Driving up quality, increasing choice and ensuring value for money are at the heart of a major review of post-18 education, launched by the Prime Minister today (19 February 2018).
The UK already has a globally recognised higher education system, with record rates of young people, including those from disadvantaged backgrounds, going to university. Work is also underway to transform technical education post-16 by introducing new T levels - providing high quality technical qualifications to rival traditional academic options - and overhauling apprenticeships to help provide the skills our economy needs for the future.
Although significant progress has been made, it is clear that the current post-18 system is not working as well as it could be - for young people or for the country. The review will ensure that post-18 education is giving everyone a genuine choice between high quality technical, vocational and academic routes, students and taxpayers are getting value for money and employers can access the skilled workforce they need.
Speaking at Derby College, a further education college which offers apprenticeships and higher level learning, the Prime Minister warned against “outdated attitudes” that favour academic over technical qualifications and pledged to use the review to look at “the whole post-18 education sector in the round, breaking down false boundaries between further and higher education, to create a system which is truly joined up.”
The wide-ranging review will be informed by independent advice from an expert panel from across post 18 education, business and academia chaired by Philip Augar, a leading author and former non-executive director of the Department for Education. It will focus on the following four areas:
Choice: identifying ways to help people make more effective choices between the different options available after 18, so they can make more informed decisions about their futures. This could include more information about the earning potential of different jobs and what different qualifications are needed to get them, as well as ensuring they have access to a genuine range of high quality academic, technical or vocational routes.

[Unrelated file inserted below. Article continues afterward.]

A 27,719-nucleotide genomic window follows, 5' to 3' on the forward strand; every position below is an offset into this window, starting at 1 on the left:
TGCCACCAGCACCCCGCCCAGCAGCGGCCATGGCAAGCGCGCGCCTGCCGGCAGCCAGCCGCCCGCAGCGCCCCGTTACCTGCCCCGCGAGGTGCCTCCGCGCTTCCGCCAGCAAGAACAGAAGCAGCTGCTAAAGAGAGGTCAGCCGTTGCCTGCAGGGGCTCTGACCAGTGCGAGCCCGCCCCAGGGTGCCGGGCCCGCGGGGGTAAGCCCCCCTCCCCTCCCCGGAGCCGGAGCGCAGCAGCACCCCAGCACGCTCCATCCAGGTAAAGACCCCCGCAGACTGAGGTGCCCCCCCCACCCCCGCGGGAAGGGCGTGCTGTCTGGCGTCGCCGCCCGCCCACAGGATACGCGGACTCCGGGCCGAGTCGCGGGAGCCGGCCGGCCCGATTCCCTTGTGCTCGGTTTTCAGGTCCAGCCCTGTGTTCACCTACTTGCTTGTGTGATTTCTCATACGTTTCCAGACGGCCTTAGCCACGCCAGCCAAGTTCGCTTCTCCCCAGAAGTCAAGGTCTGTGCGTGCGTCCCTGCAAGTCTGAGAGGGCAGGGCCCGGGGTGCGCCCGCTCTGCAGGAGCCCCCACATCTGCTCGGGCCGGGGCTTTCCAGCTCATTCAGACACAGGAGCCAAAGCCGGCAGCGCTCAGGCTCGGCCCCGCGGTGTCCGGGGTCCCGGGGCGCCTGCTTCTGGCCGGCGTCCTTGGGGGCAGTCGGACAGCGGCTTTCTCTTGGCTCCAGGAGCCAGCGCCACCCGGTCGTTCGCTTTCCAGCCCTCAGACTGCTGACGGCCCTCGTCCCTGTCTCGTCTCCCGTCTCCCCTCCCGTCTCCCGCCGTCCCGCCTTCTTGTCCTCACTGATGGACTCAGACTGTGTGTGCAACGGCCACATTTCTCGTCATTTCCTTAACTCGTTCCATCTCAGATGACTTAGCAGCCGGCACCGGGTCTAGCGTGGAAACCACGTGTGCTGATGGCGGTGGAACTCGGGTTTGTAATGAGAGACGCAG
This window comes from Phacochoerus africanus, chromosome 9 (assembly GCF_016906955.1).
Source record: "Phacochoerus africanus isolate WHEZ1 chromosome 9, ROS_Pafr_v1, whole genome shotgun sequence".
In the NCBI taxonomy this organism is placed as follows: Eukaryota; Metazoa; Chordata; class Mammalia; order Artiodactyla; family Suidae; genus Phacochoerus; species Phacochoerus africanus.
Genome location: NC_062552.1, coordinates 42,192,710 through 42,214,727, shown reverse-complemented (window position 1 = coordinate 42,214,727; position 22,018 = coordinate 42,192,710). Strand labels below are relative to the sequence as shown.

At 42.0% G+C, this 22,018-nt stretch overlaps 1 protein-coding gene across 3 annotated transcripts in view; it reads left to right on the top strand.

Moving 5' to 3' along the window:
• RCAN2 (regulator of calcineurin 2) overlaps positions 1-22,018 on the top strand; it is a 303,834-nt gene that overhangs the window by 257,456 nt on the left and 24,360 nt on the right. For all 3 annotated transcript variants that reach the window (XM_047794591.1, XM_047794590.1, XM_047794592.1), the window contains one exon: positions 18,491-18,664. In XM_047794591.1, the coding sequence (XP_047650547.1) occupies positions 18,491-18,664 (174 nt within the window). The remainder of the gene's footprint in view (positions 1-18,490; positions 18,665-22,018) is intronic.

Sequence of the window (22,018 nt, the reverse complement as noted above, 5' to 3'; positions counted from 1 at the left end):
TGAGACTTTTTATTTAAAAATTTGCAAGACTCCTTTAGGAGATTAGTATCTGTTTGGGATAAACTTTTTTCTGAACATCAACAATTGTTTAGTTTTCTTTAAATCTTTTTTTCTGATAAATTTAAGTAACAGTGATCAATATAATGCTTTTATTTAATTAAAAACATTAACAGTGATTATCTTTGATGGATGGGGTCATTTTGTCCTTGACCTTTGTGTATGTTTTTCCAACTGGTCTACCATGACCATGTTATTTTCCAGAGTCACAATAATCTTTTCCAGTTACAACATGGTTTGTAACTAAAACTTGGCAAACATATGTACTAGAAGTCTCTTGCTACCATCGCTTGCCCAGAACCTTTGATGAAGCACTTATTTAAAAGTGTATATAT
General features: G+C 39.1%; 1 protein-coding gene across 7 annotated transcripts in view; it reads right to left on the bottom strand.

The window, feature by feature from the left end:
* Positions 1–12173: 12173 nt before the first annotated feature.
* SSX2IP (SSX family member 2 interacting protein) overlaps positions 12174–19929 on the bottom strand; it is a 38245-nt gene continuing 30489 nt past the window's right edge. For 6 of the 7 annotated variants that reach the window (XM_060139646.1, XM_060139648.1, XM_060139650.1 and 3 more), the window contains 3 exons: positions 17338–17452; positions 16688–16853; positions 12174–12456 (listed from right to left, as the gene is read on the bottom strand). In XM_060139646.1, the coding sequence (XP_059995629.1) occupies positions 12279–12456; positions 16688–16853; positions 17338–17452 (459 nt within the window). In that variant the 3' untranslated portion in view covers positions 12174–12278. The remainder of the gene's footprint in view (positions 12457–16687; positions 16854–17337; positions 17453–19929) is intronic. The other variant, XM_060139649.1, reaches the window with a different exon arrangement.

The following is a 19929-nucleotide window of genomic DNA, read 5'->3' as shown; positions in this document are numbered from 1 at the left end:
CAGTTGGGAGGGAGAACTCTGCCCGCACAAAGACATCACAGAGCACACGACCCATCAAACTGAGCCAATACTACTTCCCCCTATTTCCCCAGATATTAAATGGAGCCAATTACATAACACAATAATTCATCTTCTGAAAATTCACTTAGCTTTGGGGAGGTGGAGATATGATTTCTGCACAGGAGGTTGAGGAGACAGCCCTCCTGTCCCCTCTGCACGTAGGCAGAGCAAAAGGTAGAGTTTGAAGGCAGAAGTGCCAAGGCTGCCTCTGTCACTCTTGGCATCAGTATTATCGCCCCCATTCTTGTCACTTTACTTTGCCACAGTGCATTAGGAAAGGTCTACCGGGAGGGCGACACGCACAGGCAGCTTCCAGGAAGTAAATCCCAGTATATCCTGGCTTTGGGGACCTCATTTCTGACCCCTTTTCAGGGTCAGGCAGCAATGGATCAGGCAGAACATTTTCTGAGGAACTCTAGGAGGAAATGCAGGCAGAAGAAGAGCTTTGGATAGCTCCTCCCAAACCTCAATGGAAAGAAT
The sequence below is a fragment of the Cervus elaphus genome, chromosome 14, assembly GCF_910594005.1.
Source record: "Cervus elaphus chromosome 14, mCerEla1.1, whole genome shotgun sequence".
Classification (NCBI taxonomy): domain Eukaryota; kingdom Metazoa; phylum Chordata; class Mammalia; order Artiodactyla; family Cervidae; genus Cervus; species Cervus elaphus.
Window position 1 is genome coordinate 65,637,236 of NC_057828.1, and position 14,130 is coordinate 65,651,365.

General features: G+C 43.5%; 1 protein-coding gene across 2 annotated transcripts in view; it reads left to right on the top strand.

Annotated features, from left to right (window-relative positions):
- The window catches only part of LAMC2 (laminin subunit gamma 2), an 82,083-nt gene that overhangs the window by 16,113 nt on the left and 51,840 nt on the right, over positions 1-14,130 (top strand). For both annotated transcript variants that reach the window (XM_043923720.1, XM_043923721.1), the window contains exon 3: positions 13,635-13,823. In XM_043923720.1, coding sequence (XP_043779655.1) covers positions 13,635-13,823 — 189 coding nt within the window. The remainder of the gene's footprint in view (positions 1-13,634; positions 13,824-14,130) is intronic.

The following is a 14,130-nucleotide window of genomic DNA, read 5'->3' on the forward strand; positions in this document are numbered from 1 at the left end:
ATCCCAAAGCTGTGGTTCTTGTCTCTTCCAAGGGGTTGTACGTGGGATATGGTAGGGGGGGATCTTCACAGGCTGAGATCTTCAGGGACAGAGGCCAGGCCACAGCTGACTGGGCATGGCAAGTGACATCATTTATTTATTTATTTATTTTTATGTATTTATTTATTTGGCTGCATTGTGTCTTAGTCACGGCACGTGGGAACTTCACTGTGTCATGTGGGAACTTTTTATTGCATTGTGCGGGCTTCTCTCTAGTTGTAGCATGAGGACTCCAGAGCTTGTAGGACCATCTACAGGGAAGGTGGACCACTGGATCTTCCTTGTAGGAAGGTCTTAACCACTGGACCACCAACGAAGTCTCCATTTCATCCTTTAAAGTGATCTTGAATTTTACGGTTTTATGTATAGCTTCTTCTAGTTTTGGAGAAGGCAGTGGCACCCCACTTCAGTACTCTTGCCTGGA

Value for money: looking at how students and graduates contribute to the cost of their studies, to ensure funding arrangements across post-18 education in the future are transparent and do not stop people from accessing higher education or training.
Access: enabling people from all backgrounds to progress and succeed in post-18 education, while also examining how disadvantaged students receive additional financial support from the government, universities and colleges.
Skills provision: future-proofing the economy by making sure we have a post-18 education system that is providing the skills that employers need. This is crucial in boosting the UK economy and delivering on the government’s Industrial Strategy.
Education Secretary Damian Hinds said:
Our post-18 education system has many strengths. It has a fantastic global reputation, we have record rates of disadvantaged students going to university and we are transforming technical education so employers have access to the skills they need.
However, with a system where almost all institutions are charging the same price for courses – when some clearly cost more than others and some have higher returns to the student than others – it is right that we ask questions about choice and value for money. We also need to look at the balance between academic study and technical education to ensure there is genuine choice for young people and that we are giving employers access to a highly skilled workforce.
Chair of the post -18 education review panel Philip Augar said:
I am delighted to chair this crucial review and to work alongside an excellent panel experienced in many different parts of the tertiary education sector. A world class post-18 education system has never been more important to business, society and the economy. We will be focused on ensuring that the system meets those needs by driving up access, quality, choice and value for money for students of all kinds and taxpayers.
I look forward to engaging widely with students, business, and providers across the post-18 education landscape. This is a wide open and far reaching review. We begin with no preconceptions and our first priority will be a serious examination of the evidence and hearing from a broad range of stakeholders who like us are committed to ensuring the system works for everyone.